It’s as close to a scene out of the African Queen movie as you can get. Situated on the banks of the Wamba river in DRC, even the name of the village sounds perfect: Kikongo.
|Proving that Kikongo is at the Heart of Africa!|
But that’s where the similarity to a 19th century story-book safari ends. Why? First, our visit to Kikongo started with a 59 minute flight in a Cessna 206 piloted by MAF program manager, Nick Frey. Second, instead of the romanticism of a jungle rainforest, we discover some of the tough, realities of mission work in the center of present-day Congo.
Glen and Rita Chapman both grew up in Kikongo as missionary kids. Now, they’ve been serving in this same place for almost three decades with the American Baptist mission. After a mid-morning snack served in the dining room of the house Rita’s grandparents built, we head out to tour the hospital and pastors’ school.
“Some of the things we see happening now are really discouraging and make us wonder if our time of service should end soon. The hospital no longer has adequate funds to maintain normal lab equipment and most doctors find they can make more money selling cheap Chinese medicines in neighboring towns than providing good service here,” Rita explains.
|Glen demonstrating his "magnificent flying machine!"|
At the pastors’ institute, Rita tells about an even more complex problem. “Self-trained pastors are coming into this area preaching a new version of the prosperity gospel based on an unhealthy preoccupation with spiritual warfare. By instilling fear in the local people about the power of Satan and evil spirits, they find a profitable business offering special prophesy and deliverance prayers for those who will pay for it in order to gain spiritual protection. Churches like these are popping up all over devastating our own congregations. Strong theological training is desperately needed for future pastors, but this competition is challenging their motivation for training altogether.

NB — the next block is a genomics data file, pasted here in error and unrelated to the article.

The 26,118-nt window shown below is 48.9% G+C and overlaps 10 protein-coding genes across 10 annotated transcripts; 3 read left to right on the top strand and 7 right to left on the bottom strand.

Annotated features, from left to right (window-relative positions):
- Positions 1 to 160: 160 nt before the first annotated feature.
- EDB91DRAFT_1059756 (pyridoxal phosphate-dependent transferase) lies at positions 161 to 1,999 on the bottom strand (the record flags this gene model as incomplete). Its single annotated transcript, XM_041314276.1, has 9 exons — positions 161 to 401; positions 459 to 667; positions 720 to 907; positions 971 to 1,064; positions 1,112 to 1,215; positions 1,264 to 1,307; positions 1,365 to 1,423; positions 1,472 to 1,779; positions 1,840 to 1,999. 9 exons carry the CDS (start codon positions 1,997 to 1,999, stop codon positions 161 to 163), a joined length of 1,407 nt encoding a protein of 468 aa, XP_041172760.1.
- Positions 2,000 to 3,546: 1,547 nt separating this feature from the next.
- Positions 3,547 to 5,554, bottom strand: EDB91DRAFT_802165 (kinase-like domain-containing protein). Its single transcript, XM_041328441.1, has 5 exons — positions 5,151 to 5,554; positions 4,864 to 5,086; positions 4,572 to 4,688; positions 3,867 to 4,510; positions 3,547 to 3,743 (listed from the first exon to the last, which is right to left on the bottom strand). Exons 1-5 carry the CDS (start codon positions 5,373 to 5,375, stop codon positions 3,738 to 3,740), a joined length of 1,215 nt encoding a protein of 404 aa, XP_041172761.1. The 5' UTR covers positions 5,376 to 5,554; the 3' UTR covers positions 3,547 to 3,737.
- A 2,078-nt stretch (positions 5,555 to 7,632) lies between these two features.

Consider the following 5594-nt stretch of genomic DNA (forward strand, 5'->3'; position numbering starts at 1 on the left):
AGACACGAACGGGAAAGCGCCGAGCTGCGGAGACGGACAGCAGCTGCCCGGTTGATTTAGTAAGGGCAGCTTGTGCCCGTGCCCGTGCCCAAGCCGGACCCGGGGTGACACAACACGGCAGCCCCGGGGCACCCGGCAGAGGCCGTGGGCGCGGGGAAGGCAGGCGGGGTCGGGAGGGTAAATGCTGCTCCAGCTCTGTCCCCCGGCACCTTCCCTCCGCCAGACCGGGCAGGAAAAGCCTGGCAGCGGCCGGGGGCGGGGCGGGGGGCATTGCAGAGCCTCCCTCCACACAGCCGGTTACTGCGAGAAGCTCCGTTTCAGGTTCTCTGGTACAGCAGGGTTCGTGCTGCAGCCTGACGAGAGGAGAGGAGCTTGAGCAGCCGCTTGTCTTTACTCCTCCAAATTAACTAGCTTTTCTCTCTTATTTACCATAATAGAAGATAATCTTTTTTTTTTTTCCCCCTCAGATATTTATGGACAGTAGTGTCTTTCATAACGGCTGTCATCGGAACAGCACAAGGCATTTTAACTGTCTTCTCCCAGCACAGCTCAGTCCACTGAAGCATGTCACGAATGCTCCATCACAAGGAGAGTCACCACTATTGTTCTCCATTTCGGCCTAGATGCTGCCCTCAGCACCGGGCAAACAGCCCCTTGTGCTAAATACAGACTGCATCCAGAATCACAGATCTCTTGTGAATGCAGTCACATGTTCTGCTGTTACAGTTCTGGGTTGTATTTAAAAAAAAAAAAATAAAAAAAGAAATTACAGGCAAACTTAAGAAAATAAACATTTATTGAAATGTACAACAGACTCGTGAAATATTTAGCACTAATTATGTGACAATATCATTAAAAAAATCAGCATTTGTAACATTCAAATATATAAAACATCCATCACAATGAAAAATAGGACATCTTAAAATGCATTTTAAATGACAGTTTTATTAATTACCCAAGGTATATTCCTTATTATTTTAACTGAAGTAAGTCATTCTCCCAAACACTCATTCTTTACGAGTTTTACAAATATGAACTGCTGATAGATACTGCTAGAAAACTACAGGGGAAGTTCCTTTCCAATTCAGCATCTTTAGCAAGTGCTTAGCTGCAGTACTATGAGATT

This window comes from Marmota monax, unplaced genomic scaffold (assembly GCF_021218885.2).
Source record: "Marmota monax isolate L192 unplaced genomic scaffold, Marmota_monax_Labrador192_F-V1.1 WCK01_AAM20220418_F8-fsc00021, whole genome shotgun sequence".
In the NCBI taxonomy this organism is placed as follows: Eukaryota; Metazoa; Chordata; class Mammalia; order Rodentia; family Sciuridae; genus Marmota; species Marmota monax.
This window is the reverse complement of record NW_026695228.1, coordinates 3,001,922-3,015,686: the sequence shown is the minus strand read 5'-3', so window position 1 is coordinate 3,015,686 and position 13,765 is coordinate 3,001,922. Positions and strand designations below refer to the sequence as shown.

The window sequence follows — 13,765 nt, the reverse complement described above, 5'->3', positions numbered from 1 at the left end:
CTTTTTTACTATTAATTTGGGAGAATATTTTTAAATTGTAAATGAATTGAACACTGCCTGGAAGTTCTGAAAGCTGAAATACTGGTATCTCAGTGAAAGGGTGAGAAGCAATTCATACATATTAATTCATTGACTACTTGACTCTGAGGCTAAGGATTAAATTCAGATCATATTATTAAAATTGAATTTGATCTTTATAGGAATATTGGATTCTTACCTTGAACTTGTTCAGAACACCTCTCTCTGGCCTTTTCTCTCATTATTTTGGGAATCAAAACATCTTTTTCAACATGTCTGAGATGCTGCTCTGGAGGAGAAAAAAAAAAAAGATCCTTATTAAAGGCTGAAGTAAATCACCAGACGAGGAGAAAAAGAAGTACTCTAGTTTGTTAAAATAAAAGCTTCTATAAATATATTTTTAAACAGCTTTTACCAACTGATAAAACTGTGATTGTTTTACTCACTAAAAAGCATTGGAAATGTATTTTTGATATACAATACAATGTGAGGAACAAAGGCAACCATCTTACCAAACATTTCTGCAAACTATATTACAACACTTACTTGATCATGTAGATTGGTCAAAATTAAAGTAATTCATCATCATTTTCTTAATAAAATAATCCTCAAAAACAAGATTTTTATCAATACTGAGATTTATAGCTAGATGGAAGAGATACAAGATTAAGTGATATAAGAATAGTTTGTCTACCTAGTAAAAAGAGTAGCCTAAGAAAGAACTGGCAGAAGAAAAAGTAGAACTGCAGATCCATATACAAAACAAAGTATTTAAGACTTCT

Despite these discouragements, Glen and Rita carry on with dogged and even creative endurance. A newly, MAF-installed satellite antennae gives them 24-7 connection to the Internet and regular ministry updates on Facebook. And thanks to help from missionary inventor, Steve Saint, Glen regularly flies a powered parachute at tree-top level to nearby villages in order to show the Jesus Film.
|Cruising the Wamba River|
But the Chapman’s real love for the land and its people is revealed on our dugout canoe ride across the Wamba for lunch at a neighboring village. Showing us the way, they help us dig our fingers into a meal of fish, plantains, squash seed, fermented manioc and stewed greens with caterpillars. It’s clear how much at home they are in this setting and how loved they are by these villagers. It helps me understand the pain in their eyes when they explain the troubling changes happening around them.
“Too bad you didn’t bring your swimming suits,” Glen yells above the din of the outboard motor on our way back to the airstrip for our flight home. “The water’s perfect. . . and the crocodiles stay pretty much in the swamps at this time of day!”
Glen and Rita—I thank God for you and pray for His strength and wisdom as you continue serving Him in this challenging “Heart of Africa.”
|Glen and Rita Chapman|